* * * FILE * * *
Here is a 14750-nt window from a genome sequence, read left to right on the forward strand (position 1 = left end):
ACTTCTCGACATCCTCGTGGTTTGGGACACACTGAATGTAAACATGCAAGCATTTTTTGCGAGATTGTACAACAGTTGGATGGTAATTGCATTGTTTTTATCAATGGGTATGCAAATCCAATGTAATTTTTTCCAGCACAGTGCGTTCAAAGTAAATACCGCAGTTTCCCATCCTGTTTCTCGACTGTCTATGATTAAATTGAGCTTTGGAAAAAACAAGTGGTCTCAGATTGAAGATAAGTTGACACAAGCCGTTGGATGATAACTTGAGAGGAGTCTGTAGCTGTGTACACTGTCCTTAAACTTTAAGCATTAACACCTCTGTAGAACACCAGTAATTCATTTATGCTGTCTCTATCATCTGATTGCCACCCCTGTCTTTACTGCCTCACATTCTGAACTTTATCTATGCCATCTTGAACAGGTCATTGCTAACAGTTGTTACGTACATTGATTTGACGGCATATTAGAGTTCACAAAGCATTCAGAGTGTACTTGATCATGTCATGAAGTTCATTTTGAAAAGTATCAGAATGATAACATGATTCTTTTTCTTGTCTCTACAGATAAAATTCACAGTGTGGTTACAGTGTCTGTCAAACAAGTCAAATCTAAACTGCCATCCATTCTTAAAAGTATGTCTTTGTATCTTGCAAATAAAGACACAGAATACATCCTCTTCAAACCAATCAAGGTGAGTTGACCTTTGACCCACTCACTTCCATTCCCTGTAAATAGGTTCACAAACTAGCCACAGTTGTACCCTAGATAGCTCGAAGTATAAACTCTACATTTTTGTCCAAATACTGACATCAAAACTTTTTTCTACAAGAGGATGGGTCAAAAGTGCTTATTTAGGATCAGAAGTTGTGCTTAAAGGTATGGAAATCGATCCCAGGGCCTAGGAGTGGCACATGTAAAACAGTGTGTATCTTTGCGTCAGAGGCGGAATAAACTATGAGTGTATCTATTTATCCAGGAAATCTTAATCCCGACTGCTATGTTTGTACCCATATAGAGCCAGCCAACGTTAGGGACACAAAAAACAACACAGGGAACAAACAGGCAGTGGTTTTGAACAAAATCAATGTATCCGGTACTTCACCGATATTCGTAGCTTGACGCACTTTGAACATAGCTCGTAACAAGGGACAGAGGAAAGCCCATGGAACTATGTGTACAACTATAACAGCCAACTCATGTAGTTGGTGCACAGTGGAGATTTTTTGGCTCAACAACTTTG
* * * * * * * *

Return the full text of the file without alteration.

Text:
Here is a 14750-nt window from a genome sequence, read left to right on the forward strand (position 1 = left end):
ACTTCTCGACATCCTCGTGGTTTGGGACACACTGAATGTAAACATGCAAGCATTTTTTGCGAGATTGTACAACAGTTGGATGGTAATTGCATTGTTTTTATCAATGGGTATGCAAATCCAATGTAATTTTTTCCAGCACAGTGCGTTCAAAGTAAATACCGCAGTTTCCCATCCTGTTTCTCGACTGTCTATGATTAAATTGAGCTTTGGAAAAAACAAGTGGTCTCAGATTGAAGATAAGTTGACACAAGCCGTTGGATGATAACTTGAGAGGAGTCTGTAGCTGTGTACACTGTCCTTAAACTTTAAGCATTAACACCTCTGTAGAACACCAGTAATTCATTTATGCTGTCTCTATCATCTGATTGCCACCCCTGTCTTTACTGCCTCACATTCTGAACTTTATCTATGCCATCTTGAACAGGTCATTGCTAACAGTTGTTACGTACATTGATTTGACGGCATATTAGAGTTCACAAAGCATTCAGAGTGTACTTGATCATGTCATGAAGTTCATTTTGAAAAGTATCAGAATGATAACATGATTCTTTTTCTTGTCTCTACAGATAAAATTCACAGTGTGGTTACAGTGTCTGTCAAACAAGTCAAATCTAAACTGCCATCCATTCTTAAAAGTATGTCTTTGTATCTTGCAAATAAAGACACAGAATACATCCTCTTCAAACCAATCAAGGTGAGTTGACCTTTGACCCACTCACTTCCATTCCCTGTAAATAGGTTCACAAACTAGCCACAGTTGTACCCTAGATAGCTCGAAGTATAAACTCTACATTTTTGTCCAAATACTGACATCAAAACTTTTTTCTACAAGAGGATGGGTCAAAAGTGCTTATTTAGGATCAGAAGTTGTGCTTAAAGGTATGGAAATCGATCCCAGGGCCTAGGAGTGGCACATGTAAAACAGTGTGTATCTTTGCGTCAGAGGCGGAATAAACTATGAGTGTATCTATTTATCCAGGAAATCTTAATCCCGACTGCTATGTTTGTACCCATATAGAGCCAGCCAACGTTAGGGACACAAAAAACAACACAGGGAACAAACAGGCAGTGGTTTTGAACAAAATCAATGTATCCGGTACTTCACCGATATTCGTAGCTTGACGCACTTTGAACATAGCTCGTAACAAGGGACAGAGGAAAGCCCATGGAACTATGTGTACAACTATAACAGCCAACTCATGTAGTTGGTGCACAGTGGAGATTTTTTGGCTCAACAACTTTG